Below is a list of scientific publications for which this practitioner was either the primary author or a contributor. Citations come from PubMed, a database of biomedical literature, life science journals and online books. PubMed is a service of the US Library of Medicine at the National Institutes of Health. Click on the title of the cited work for more information (this will take you directly to PubMed.gov). Listings go back five years.
Patient feedback information is available for physicians employed by Rush University Medical Center who have received
30 or more patient surveys. Responses are measured on a scale of 1 to 5, with 5 being the best score.
Friendliness/courtesy of the care provider
Explanations the care provider gave you about your problem or condition
Concern the care provider showed for your questions or worries
Likelihood of your recommending this care provider to others
Care provider's efforts to include you in decisions about your treatment
Information the care provider gave you about medications
Instructions the care provider gave you about follow-up care
Your confidence in this care provider
Degree to which care provider talked with you using words you could understand
Amount of time the care provider spent with you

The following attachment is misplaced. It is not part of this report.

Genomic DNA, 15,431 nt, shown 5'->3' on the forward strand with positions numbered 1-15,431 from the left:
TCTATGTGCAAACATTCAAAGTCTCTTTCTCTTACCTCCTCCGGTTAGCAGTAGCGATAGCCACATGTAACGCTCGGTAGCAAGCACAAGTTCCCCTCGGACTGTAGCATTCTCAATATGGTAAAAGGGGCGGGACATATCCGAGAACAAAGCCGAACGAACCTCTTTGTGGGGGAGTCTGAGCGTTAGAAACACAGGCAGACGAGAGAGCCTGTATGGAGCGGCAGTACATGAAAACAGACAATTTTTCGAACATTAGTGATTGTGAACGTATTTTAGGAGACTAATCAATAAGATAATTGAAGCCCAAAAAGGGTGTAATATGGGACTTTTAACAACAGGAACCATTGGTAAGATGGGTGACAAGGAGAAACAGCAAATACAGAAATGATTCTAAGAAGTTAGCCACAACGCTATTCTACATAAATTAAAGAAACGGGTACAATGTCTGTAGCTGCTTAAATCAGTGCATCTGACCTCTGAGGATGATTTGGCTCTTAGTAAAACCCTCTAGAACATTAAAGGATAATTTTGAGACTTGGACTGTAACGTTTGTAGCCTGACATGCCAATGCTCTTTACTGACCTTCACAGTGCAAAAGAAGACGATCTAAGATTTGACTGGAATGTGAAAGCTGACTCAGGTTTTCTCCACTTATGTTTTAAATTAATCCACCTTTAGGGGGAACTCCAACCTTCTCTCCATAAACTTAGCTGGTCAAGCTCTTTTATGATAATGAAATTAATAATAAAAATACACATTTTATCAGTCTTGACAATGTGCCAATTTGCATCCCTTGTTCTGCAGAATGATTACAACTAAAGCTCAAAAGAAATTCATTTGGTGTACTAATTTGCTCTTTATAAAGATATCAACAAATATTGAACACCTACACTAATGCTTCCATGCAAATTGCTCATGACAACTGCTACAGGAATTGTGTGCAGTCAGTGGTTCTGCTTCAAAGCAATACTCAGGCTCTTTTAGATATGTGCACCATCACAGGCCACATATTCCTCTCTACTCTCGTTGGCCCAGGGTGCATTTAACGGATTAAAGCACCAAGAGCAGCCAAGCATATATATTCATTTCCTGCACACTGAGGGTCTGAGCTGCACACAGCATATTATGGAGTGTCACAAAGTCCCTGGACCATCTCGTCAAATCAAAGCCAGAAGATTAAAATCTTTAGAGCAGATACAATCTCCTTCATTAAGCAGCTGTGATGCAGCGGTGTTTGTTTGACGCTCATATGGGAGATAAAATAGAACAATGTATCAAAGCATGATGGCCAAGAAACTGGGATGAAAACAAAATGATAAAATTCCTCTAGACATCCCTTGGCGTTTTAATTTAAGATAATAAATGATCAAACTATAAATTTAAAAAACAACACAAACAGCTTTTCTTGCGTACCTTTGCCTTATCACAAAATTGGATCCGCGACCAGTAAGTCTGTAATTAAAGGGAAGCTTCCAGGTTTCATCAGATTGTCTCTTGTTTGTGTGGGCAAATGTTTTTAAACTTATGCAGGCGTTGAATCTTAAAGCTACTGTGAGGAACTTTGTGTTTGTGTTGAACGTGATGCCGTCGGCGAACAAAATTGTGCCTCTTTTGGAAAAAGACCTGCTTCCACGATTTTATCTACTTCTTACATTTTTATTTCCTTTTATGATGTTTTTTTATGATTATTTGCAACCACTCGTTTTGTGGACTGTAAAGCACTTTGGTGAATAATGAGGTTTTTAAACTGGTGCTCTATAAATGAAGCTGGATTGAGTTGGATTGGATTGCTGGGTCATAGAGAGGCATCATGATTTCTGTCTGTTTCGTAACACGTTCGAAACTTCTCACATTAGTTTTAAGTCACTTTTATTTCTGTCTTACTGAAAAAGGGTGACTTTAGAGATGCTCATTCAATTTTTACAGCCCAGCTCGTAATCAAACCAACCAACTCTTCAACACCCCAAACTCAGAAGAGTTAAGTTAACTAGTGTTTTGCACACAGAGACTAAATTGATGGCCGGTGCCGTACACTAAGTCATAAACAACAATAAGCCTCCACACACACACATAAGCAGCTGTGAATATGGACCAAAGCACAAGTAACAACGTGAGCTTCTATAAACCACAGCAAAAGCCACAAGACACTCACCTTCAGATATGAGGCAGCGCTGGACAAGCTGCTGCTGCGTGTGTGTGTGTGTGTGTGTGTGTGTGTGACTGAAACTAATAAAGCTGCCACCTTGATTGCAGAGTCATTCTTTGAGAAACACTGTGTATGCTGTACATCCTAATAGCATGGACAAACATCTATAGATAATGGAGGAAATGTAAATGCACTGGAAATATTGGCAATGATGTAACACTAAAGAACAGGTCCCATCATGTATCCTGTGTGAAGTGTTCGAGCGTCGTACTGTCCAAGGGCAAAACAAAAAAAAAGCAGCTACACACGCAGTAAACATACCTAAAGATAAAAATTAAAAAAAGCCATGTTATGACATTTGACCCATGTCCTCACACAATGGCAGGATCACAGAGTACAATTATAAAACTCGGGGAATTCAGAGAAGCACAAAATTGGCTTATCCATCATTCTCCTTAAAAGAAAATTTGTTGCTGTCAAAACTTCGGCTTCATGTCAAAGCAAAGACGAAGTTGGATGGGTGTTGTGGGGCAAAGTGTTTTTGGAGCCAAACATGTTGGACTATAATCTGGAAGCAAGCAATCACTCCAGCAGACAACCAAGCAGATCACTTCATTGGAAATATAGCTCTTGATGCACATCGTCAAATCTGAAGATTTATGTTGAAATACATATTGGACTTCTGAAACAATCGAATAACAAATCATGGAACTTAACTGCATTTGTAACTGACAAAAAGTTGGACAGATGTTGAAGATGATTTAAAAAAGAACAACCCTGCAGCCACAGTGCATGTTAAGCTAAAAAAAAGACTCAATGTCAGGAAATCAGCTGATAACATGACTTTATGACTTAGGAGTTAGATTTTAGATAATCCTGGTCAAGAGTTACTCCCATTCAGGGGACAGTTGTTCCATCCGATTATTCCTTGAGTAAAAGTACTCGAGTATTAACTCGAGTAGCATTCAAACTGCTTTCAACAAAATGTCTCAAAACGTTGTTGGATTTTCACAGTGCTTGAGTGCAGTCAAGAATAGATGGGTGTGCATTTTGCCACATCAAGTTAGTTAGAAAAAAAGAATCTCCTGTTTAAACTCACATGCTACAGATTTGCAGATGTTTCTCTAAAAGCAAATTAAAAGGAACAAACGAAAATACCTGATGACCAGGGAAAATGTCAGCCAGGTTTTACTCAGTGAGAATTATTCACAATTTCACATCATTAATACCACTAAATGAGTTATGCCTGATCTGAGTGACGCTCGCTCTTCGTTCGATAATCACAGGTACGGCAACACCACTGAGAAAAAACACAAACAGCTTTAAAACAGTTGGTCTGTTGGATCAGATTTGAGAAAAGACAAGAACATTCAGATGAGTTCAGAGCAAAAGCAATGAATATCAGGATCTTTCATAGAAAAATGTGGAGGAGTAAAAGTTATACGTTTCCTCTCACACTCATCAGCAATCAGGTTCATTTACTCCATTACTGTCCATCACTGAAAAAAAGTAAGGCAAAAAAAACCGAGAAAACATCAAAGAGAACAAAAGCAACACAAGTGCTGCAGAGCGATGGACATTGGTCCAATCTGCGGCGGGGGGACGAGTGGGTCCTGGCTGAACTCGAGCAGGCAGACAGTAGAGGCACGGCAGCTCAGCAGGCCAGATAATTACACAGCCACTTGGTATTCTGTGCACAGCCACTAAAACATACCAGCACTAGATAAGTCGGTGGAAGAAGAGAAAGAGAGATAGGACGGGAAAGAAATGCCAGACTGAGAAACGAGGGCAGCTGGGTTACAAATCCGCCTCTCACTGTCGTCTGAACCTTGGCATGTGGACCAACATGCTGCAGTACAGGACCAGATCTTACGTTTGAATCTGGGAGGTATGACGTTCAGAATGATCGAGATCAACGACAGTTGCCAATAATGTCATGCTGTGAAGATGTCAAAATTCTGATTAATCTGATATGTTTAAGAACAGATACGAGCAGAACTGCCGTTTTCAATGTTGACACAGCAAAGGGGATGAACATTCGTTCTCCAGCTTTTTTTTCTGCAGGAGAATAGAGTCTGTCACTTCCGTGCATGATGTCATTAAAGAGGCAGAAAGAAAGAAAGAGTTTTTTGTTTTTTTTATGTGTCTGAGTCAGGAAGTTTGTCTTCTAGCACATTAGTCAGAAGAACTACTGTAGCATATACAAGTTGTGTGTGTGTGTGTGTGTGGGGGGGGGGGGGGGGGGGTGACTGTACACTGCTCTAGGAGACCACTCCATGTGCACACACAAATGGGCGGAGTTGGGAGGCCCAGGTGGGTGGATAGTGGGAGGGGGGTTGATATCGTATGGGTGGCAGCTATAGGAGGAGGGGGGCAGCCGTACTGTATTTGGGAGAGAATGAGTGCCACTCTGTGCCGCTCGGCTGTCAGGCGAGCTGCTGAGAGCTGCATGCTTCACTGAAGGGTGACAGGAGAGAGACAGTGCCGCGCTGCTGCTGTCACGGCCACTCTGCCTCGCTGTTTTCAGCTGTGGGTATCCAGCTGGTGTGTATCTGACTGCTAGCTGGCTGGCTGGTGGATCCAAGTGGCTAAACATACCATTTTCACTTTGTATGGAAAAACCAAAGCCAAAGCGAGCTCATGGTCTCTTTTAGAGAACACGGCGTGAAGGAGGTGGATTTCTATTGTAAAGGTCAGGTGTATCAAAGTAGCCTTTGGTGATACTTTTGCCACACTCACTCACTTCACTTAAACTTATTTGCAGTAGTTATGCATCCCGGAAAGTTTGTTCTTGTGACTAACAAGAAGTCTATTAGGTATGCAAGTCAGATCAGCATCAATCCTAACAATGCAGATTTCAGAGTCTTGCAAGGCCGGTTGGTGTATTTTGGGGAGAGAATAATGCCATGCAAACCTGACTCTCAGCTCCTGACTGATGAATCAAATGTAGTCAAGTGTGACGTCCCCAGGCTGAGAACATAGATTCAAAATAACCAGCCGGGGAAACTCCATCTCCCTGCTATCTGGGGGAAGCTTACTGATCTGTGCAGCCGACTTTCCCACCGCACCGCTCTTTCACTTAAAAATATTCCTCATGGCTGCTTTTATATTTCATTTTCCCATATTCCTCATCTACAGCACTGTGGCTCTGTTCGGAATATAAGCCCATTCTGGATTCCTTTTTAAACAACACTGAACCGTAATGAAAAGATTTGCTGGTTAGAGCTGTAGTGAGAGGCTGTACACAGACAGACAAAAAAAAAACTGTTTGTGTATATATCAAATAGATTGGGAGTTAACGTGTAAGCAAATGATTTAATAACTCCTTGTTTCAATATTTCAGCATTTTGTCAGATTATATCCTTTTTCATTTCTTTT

For more information about patient feedback, see the Quality Care section of the Rush University Medical Center website.
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I think the first thing you have to do with a patient is greet them with a smile, sit down, and listen. And have them tell you their story. And then we talk back and forth. I’ll ask them questions; they’ll answer. They’ll ask me questions; I’ll answer. So it is a conversation basically.
The treatment of head and neck cancer varies among patients depending on where their tumor is located. how advanced it is, and it may be a combination of chemotherapy, radiotherapy, and surgery or one of the three. So that collaboration, we all have to be talking — the doctors — talking to each other so we’re all in synch for the patient’s benefit.